ATLANTA — In each of his first six Media Days with the Atlanta Hawks, Al Horford gladly shared the spotlight with others, older teammates who understood the fluctuating dynamics of the NBA in ways Horford never will.
A lottery pick, All-Star and franchise cornerstone with the Hawks, Horford’s been a mainstay and will likely remain so for the foreseeable future. But the guys he looked around the room at during his rookie season and since then are no longer around. One by one they’ve vacated the premises in various ways (trades, free agency, etc.), leaving Horford as literally the last man standing from the previous regime and era of Hawks basketball.
From Joe Johnson and Marvin Williams to Josh Smith and Zaza Pachulia, some of Horford’s closest friends and colleagues in the league have moved on to new adventures. It’s a feeling Horford, the Hawks’ All-Star big man, is still trying to get used to with the seven-year switch going on at Philips Arena this season.
“It’s weird man,” Horford said Monday. “It is. It’s hard for me to believe it’s my seventh year. I started, we started with a big group of guys here and it’s hard for me to believe it’s just me from that original group of guys. But it’s new and it’s exciting, an exciting time for the Hawks.”
It’s not necessarily the fresh start Horford envisioned when the Hawks went into free agency with $34 million in cap space and hoop dreams that included luring some of the biggest names on the market to town to help usher in this new era.
When the Dwight Howards and Chris Pauls decided to go or remain elsewhere, Horford realized that the new identity the Hawks were planning on would include him wearing the tag as the face of the franchise on his own.
“I had to take a step back and look at everything,” Horford said of his initial reaction to the Hawks’ work in free agency. “Initially I was concerned. But at the end of the day, I have to trust [Hawks general manager] Danny [Ferry] and his vision and where he wants to go. So at this point I’m putting all my trust in him and working with the guys we have here and we’re going to try and make the best of it with what we have.”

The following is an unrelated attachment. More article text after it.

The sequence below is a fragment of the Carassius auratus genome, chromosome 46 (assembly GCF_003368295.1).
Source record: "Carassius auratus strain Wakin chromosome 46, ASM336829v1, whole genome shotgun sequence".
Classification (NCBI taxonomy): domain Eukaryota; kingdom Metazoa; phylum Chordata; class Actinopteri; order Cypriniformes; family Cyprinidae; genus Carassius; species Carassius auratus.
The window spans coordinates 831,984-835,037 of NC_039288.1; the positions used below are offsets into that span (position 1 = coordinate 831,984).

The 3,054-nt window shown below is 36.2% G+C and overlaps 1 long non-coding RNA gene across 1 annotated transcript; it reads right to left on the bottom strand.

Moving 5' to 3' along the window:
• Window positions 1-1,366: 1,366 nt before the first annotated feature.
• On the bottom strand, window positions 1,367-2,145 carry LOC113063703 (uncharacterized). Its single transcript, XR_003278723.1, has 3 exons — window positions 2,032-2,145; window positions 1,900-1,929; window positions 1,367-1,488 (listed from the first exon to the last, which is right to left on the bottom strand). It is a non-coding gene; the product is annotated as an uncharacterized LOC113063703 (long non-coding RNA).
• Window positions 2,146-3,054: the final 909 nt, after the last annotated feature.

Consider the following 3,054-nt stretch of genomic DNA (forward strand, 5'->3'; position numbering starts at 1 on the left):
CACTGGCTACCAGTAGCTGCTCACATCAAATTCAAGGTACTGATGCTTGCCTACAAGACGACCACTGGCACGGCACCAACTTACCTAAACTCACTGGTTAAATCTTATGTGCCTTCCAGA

No offense to Paul Millsap, Elton Brand or any of the other new veteran faces here, but this is Horford’s team — and he knows it. And no amount of conversation from Ferry and coach Mike Budenholzer stressing the “group dynamic” is going to change that fact.
“I believe so, at this point you can say that,” Horford said. “But most importantly, I’m a team player. Not one person is going to make that big of a difference. And I think we all understand that in the locker room.”
That same locker room that Horford has called home his entire NBA career will still take some getting used to, at least until the “weird” phase passes.
“It’s weird because … you create all of these relationships with different players over the years,” he said. “And whether it’s Joe Johnson, Marvin, Zaza or Josh and now they’re gone and you come back around in September and see all these new faces and it’s tough. I still have Jeff [Teague] here and Kyle [Korver] and a couple of my rookies, John Jenkins and Mike Scott are still rookies until the first game of the season, but we have something here. With Lou Williams, he’s coming along [from his injury] and I’m excited in what I’ve seen so far. We’ve been working together a couple of weeks so far here in September and I like what I’ve seen.”
He’s not the only one. Ten-year veteran Royal Ivey began his career with the Hawks and is back for his second stint, this time as a backup point guard. He understands the change in dynamics that Horford will be dealing with the season and said he’ll remind him whenever needed that this is definitely Horford’s team.
“Al is the last of the Mohicans around here,” Ivey said. “He’s a cornerstone, a veteran now. It’s basically his team with Jeff Teague and the guys they’ve brought in like Millsap. Al has to lead by example and with his voice. It’s a new regime and a different locker room. But that’s everywhere, it happens everywhere. New management, new culture and a different style. He definitely has to take the onus with this group and say, ‘listen, we’ve been here but we want to go to uncharted waters and do things a bit differently.’ He has to put that on his shoulders and carry this team.”
It won’t be easy.
The Hawks are trying to navigate the process of reconstituting the culture of a team that has amassed six straight playoff appearance and five straight winning seasons. They’re trying to fix something that wasn’t necessarily broken, yet was clearly in need of revamping.
If they succeed, they’ll do so with Horford’s face and game as their new and true identity.